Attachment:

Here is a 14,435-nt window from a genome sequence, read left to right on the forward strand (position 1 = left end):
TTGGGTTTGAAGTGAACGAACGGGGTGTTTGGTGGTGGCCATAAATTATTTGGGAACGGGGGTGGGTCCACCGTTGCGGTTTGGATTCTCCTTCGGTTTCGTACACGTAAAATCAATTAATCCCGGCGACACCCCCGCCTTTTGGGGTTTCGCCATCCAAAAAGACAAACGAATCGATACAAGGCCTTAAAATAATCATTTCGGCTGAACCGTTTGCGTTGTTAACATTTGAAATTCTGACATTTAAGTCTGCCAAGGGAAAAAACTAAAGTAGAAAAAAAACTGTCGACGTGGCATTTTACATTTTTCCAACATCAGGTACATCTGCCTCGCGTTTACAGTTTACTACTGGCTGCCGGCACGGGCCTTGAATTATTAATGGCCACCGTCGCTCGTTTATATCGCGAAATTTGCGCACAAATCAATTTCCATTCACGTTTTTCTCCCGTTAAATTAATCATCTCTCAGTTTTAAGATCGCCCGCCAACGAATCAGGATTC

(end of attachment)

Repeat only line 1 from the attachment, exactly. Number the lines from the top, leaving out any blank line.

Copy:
Here is a 14,435-nt window from a genome sequence, read left to right on the forward strand (position 1 = left end):